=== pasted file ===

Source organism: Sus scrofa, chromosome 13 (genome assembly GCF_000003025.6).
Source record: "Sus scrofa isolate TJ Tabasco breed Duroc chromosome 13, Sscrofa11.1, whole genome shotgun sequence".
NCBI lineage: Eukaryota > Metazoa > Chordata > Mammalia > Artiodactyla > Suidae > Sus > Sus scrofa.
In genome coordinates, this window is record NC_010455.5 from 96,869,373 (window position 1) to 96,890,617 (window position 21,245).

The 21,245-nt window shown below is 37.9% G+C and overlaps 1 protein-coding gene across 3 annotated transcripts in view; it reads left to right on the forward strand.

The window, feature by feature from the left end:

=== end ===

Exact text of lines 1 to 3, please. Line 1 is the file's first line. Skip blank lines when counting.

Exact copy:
Source organism: Sus scrofa, chromosome 13 (genome assembly GCF_000003025.6).
Source record: "Sus scrofa isolate TJ Tabasco breed Duroc chromosome 13, Sscrofa11.1, whole genome shotgun sequence".
NCBI lineage: Eukaryota > Metazoa > Chordata > Mammalia > Artiodactyla > Suidae > Sus > Sus scrofa.